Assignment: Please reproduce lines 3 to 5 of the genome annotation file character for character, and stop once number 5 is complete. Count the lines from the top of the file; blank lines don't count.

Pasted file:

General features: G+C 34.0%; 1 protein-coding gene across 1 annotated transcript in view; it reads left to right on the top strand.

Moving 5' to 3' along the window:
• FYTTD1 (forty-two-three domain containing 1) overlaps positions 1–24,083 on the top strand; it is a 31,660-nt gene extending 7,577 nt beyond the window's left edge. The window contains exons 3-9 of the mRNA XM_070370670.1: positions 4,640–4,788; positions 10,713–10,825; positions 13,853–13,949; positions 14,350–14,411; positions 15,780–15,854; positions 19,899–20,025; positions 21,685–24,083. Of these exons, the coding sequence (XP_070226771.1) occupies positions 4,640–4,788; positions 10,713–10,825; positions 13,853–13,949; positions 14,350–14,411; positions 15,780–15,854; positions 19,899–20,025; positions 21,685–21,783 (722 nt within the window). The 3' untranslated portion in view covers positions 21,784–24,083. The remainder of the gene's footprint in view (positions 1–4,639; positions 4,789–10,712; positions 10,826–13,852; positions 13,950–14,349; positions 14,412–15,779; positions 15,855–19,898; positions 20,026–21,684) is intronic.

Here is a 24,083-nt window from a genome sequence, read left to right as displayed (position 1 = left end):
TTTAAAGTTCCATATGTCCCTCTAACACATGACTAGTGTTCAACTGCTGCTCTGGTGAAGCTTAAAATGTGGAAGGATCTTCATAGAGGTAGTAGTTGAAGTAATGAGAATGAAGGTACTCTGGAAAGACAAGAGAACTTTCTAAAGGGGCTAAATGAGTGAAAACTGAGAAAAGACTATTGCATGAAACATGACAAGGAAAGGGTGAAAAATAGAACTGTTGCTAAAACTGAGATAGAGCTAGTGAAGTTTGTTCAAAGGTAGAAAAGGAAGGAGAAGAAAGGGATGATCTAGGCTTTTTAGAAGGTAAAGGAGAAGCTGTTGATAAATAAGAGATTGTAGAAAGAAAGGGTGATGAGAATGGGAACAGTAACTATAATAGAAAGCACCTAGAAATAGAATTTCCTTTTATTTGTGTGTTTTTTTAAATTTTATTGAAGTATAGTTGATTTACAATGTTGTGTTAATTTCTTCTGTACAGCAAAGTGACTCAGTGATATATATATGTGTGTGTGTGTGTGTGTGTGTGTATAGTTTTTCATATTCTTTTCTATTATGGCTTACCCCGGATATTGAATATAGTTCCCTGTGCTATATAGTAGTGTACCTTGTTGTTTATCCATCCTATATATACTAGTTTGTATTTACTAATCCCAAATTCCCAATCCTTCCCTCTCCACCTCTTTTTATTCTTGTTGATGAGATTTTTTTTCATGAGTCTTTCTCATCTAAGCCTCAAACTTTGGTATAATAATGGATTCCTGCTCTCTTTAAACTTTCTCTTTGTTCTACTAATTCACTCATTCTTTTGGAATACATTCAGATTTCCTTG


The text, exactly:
• FYTTD1 (forty-two-three domain containing 1) overlaps positions 1–24,083 on the top strand; it is a 31,660-nt gene extending 7,577 nt beyond the window's left edge. The window contains exons 3-9 of the mRNA XM_070370670.1: positions 4,640–4,788; positions 10,713–10,825; positions 13,853–13,949; positions 14,350–14,411; positions 15,780–15,854; positions 19,899–20,025; positions 21,685–24,083. Of these exons, the coding sequence (XP_070226771.1) occupies positions 4,640–4,788; positions 10,713–10,825; positions 13,853–13,949; positions 14,350–14,411; positions 15,780–15,854; positions 19,899–20,025; positions 21,685–21,783 (722 nt within the window). The 3' untranslated portion in view covers positions 21,784–24,083. The remainder of the gene's footprint in view (positions 1–4,639; positions 4,789–10,712; positions 10,826–13,852; positions 13,950–14,349; positions 14,412–15,779; positions 15,855–19,898; positions 20,026–21,684) is intronic.

Here is a 24,083-nt window from a genome sequence, read left to right as displayed (position 1 = left end):
TTTAAAGTTCCATATGTCCCTCTAACACATGACTAGTGTTCAACTGCTGCTCTGGTGAAGCTTAAAATGTGGAAGGATCTTCATAGAGGTAGTAGTTGAAGTAATGAGAATGAAGGTACTCTGGAAAGACAAGAGAACTTTCTAAAGGGGCTAAATGAGTGAAAACTGAGAAAAGACTATTGCATGAAACATGACAAGGAAAGGGTGAAAAATAGAACTGTTGCTAAAACTGAGATAGAGCTAGTGAAGTTTGTTCAAAGGTAGAAAAGGAAGGAGAAGAAAGGGATGATCTAGGCTTTTTAGAAGGTAAAGGAGAAGCTGTTGATAAATAAGAGATTGTAGAAAGAAAGGGTGATGAGAATGGGAACAGTAACTATAATAGAAAGCACCTAGAAATAGAATTTCCTTTTATTTGTGTGTTTTTTTAAATTTTATTGAAGTATAGTTGATTTACAATGTTGTGTTAATTTCTTCTGTACAGCAAAGTGACTCAGTGATATATATATGTGTGTGTGTGTGTGTGTGTGTGTATAGTTTTTCATATTCTTTTCTATTATGGCTTACCCCGGATATTGAATATAGTTCCCTGTGCTATATAGTAGTGTACCTTGTTGTTTATCCATCCTATATATACTAGTTTGTATTTACTAATCCCAAATTCCCAATCCTTCCCTCTCCACCTCTTTTTATTCTTGTTGATGAGATTTTTTTTCATGAGTCTTTCTCATCTAAGCCTCAAACTTTGGTATAATAATGGATTCCTGCTCTCTTTAAACTTTCTCTTTGTTCTACTAATTCACTCATTCTTTTGGAATACATTCAGATTTCCTTG